'I wish you'd be more definite.'

'How can I be? Somerset----'

Suddenly my mouth was full of a nauseous sherry-flavoured bile. Out of sheer pride I managed to swallow it back.

'Somerset's just an excuse,' Christopher was saying. 'The truth is you've finished with me. That's why you didn't come last night.'

'All right. I've finished with you. Now for God's sake go away and leave me in peace.'

'Good-bye then. Fielding.'


A few seconds later, realizing, despite my discomfort, what I had done, I raised myself on my elbow to speak some word of kindness. But by then Christopher had gone.

This afternoon, when the weekly mail reached the Squadron here on the Island, there was a letter for me from the Senior Usher. He has been retired for some five years now, and his leisure, despite the demands of his reading, eating and drinking, extends to an abundant correspondence with old friends. But as it happens, this is the first letter I have had from him for some months; which intermission he excuses by explaining that he has been on a cruise.

'. . . And unlike some of one's friends, whose first concern on leaving England is to notify their entire acquaintance of the fact, I regard such expeditions as 'time out', as periods during which one's countrymen and their affairs simply cease to exist. I neither write nor receive letters; I do not even read a newspaper. What, in heaven's name, is a holiday for?

'Even so, my dear Fielding, at one stage I found myself being very strongly reminded of you. We were making a three day call at the Piraeus, and I decided to go to Delphi, where there was to be a performance (alas, in one of those hideous Demotic versions which are now so popular) of Sophocles' Antigone. As soon as Antigone appeared on the stage. I could not but think of you. it was not so much a matter of physical likeness, though there was that, as of---how can I put it?---an aspect bestowed on her by her destiny. From the first second that the actress, a very good one, lifted her face to the audience, it was clear that Antigone was doomed, that the gods had grown bored with her and were going to have her blood. And this . . . this aura of impending disaster which hung about her reminded me of you, of you ten years ago, when you appeared, with your hangover, to say good-bye to me on the last morning of that cricket quarter in 1945. You had about you the look, almost the smell, of one who is shortly to be defeated. Unlike Antigone, you had no good reason to expect this---quite the reverse, for the quarter had ended for you in every kind of triumph and the next year, as it then seemed, must hold many more. Nevertheless, and whether or not you knew it at the time, your star had turned hostile and its new malignity was reflected in your eyes.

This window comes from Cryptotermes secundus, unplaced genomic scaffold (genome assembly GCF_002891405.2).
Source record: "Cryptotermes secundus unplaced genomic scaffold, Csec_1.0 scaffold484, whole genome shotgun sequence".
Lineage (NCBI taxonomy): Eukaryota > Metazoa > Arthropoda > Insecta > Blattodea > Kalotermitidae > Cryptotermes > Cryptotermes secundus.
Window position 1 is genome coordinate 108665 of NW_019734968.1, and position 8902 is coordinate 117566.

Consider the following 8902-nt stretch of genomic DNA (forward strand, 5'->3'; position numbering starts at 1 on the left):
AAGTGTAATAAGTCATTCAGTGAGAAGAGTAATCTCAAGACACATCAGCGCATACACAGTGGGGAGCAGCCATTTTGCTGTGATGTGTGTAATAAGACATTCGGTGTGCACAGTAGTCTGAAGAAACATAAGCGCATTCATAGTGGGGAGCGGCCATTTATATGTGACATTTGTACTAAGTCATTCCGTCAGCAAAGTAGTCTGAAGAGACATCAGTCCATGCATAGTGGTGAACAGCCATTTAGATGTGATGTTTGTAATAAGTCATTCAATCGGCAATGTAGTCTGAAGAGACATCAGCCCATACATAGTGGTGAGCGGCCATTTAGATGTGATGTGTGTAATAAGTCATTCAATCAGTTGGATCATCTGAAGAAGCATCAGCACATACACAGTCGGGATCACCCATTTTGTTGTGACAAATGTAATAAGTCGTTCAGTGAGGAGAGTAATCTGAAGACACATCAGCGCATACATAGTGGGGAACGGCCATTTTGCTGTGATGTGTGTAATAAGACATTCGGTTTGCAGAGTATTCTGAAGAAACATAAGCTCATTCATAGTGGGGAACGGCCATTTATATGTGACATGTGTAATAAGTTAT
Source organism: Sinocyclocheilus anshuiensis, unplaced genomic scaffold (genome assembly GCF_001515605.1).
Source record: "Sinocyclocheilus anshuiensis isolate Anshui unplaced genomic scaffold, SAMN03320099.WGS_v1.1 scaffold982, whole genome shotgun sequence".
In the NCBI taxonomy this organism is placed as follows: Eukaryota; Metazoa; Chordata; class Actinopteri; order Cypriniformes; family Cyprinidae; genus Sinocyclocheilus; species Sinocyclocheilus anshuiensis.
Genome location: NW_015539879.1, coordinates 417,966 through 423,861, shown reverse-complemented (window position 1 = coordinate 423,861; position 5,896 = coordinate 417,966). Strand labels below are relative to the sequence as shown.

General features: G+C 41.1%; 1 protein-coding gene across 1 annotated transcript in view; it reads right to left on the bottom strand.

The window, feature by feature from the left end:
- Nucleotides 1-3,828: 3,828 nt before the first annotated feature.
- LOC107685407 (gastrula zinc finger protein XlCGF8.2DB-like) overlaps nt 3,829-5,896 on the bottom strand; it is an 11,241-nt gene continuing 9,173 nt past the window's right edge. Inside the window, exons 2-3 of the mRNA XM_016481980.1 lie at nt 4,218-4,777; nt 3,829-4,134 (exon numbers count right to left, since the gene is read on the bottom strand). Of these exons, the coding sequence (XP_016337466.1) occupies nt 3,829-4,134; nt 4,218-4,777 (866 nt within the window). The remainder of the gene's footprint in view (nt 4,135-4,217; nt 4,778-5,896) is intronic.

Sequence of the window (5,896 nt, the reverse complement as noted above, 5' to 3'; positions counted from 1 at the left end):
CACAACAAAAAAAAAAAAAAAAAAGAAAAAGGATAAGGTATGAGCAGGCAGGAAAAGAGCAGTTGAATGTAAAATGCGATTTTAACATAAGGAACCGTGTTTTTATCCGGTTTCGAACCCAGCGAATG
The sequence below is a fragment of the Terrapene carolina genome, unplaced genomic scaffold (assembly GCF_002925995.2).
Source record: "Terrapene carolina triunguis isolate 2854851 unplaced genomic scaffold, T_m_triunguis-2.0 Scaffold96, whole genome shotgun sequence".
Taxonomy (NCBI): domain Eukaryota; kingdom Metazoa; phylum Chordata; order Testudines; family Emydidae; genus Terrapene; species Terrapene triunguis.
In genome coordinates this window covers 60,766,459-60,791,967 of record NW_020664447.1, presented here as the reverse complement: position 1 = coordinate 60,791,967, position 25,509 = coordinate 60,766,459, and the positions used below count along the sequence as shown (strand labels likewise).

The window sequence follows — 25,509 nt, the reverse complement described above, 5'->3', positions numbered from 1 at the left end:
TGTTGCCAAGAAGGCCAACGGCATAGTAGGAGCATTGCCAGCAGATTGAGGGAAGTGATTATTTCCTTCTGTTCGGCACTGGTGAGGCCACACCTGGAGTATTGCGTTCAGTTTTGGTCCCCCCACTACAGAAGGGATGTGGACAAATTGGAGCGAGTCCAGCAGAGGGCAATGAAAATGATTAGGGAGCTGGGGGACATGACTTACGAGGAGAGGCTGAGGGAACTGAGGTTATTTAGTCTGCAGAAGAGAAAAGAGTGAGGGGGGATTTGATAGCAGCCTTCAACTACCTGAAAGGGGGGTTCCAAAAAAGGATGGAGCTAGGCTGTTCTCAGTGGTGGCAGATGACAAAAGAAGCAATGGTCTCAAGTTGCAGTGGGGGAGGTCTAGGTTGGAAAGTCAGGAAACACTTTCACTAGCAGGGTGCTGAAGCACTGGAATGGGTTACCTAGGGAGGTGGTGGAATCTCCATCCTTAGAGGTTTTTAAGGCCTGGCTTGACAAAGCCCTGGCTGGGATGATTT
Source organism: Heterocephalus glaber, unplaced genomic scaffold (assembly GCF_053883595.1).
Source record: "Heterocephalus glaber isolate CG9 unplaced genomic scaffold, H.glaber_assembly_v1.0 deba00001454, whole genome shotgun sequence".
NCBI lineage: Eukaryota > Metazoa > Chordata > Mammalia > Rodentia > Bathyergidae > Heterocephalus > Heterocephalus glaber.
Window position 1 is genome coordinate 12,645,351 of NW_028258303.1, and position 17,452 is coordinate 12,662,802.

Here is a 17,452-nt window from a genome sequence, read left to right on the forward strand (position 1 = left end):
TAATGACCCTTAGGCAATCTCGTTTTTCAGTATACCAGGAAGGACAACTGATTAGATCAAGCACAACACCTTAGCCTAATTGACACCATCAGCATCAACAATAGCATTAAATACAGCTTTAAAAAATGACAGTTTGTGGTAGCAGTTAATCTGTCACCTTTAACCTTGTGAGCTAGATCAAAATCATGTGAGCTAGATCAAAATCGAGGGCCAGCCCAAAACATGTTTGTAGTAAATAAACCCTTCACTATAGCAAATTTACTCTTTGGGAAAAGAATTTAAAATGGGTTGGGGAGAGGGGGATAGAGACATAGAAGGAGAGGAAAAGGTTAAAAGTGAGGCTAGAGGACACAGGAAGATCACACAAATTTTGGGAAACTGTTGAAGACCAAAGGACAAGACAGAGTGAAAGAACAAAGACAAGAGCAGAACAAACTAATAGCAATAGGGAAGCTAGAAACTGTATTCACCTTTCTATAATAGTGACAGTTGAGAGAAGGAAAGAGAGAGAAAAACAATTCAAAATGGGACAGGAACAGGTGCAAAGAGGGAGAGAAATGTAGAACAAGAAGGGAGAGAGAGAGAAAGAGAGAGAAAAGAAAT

I hope you will pardon this piece of hindsight...'

Report Spam   Logged

Share on Facebook Share on Twitter

Pages: [1]   Go Up
Jump to:  

Powered by EzPortal
Bookmark this site! | Upgrade This Forum
SMF For Free - Create your own Forum

Powered by SMF | SMF © 2016, Simple Machines
Privacy Policy